We disagree with that assumption. We believe struggle is necessary in building the capacity to make decisions. We are reminded of Ellin Keene's research on engagement. Keene and her colleague Matt Glover (2015) challenge teachers to consider the consequences of their overprotective practices: "You may find yourself wondering why you've felt the need to break down tasks into an infinite series of first steps that somehow never add up to the authentic learning experience you'd hoped to create" (p. 108). Completing teacher-generated step-by-step work is not learning; it masquerades as learning.

Teachers who make decisions on organization and development for student writers are usually unaware of the damaging impact this can have. But as Peter Johnston (2004) notes, "Being told explicitly what to do and how to do it—over and over again—provides the foundation for a different set of feelings about what you can and can't do. … The interpretation might be that you are the kind of person who cannot figure things out for yourself" (p. 9). Which brings us back to Bryant and Jillian—and many other students we have encountered—who've come to the next step in their education ill-equipped to figure things out on their own.

We want our young writers to make their own decisions, but we know that we need to teach them the habits of mind they will need to draw upon to do this. Such habits are sharpened through repeated wrestling matches with drafts—and through seeing seasoned writers actually work through numerous drafts.

We believe it's essential to model the writing struggle. In our secondary English language arts classrooms, we each model in front of our students our thinking about something we're currently composing. We occasionally show students a draft, asking them to tell us if it achieves what we intended. As we talk about our choices and compose in front of our students, we reveal our decision making before drafting, while drafting, and in revising.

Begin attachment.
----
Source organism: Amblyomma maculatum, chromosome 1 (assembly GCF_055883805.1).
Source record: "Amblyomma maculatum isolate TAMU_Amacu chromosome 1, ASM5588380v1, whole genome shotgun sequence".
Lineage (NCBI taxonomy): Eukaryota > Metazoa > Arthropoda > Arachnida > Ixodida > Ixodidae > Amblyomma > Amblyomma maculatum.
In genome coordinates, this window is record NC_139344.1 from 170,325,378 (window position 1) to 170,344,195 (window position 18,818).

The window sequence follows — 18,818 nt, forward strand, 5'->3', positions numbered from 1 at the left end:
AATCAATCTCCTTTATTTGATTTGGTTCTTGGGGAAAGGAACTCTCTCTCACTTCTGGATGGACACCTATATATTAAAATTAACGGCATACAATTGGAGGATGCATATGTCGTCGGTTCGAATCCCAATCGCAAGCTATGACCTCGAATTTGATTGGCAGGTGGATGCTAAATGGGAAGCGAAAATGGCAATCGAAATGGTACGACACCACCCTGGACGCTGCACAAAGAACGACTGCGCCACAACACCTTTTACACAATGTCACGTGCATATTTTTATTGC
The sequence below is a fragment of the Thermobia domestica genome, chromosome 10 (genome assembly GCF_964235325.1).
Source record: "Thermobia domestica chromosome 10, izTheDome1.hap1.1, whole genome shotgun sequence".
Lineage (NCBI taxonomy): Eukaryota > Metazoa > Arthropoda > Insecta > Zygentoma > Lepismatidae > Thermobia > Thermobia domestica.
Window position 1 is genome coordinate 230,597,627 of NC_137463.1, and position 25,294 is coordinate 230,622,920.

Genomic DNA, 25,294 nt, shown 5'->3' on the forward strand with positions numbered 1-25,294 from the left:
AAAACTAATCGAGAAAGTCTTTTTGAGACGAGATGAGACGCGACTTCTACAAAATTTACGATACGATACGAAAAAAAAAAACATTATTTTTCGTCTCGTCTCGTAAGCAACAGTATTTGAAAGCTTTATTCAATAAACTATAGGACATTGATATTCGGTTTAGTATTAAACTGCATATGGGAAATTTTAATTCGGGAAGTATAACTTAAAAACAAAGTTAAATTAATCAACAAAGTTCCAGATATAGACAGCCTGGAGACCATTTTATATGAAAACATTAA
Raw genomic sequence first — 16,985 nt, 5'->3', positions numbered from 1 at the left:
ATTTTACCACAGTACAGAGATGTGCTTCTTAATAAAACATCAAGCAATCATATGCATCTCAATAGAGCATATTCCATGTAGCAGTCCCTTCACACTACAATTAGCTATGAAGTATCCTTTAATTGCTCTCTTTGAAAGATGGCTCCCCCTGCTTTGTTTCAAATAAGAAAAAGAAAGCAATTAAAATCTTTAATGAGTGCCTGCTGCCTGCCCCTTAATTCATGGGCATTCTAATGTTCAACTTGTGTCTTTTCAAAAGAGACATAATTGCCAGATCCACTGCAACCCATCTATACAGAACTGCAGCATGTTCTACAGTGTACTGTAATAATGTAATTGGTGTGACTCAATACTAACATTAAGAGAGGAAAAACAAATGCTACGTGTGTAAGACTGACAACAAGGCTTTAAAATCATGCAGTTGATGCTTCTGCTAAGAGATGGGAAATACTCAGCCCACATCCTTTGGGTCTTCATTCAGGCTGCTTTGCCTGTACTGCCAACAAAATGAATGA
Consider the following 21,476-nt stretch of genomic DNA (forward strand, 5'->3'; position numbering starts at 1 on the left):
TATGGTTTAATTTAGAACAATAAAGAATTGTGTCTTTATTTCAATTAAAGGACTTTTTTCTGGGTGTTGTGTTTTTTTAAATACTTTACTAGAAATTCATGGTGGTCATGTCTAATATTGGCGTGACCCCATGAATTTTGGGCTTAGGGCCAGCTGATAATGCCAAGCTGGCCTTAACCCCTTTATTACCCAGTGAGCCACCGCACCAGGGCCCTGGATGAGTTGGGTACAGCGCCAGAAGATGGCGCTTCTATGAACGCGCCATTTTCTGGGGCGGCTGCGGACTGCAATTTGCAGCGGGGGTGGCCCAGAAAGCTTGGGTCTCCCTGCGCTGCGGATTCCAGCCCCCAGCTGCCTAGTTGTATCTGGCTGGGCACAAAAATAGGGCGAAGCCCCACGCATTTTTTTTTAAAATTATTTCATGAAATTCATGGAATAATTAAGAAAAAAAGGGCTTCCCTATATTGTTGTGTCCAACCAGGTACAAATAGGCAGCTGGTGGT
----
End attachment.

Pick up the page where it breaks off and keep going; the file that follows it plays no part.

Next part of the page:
When Penny shared with students an early draft of a piece of writing about her father, for example, she asked them to consider the mix of dark and joyful moments in the piece. She worried the balance was off, she told students, and wanted to know what they perceived in the piece. In this way, she invited students to join her in the decision-making process. When students see their teachers wrestle with writing, it fuels their own desire to write, their determination to figure out a compelling organization, and their willingness to re-read, revise, and shape their writing for an intended audience. They come to recognize that wrestling with decisions is what writers do. It's , normal,.

Taking ownership of the hard decisions required to craft a compelling piece of writing is empowering. It's also critical that students realize they may not know exactly what they're going to say or even focus on until they start writing. As Peter Elbow states, writers often find themselves starting "with incomplete pieces of feeling, impulse, meaning, and intention—and gradually building them into completed texts; letting the process of writing itself lead them to ideas and structures they hadn't planned at the start" (2000, p. 363).

We lead students to try this exploratory process by having them do daily, ungraded, low-stakes writing in notebooks. We use poetry, photographs, or infographics to inspire student thinking. We don't give them prompts. In these notebook entries, students choose a word, line, or passage that inspires 10 minutes of writing prose or poetry, then reread what they've written and work to improve it. We often close with students sharing a favorite line they've written, which demonstrates the wide range of thinking and writing in the room.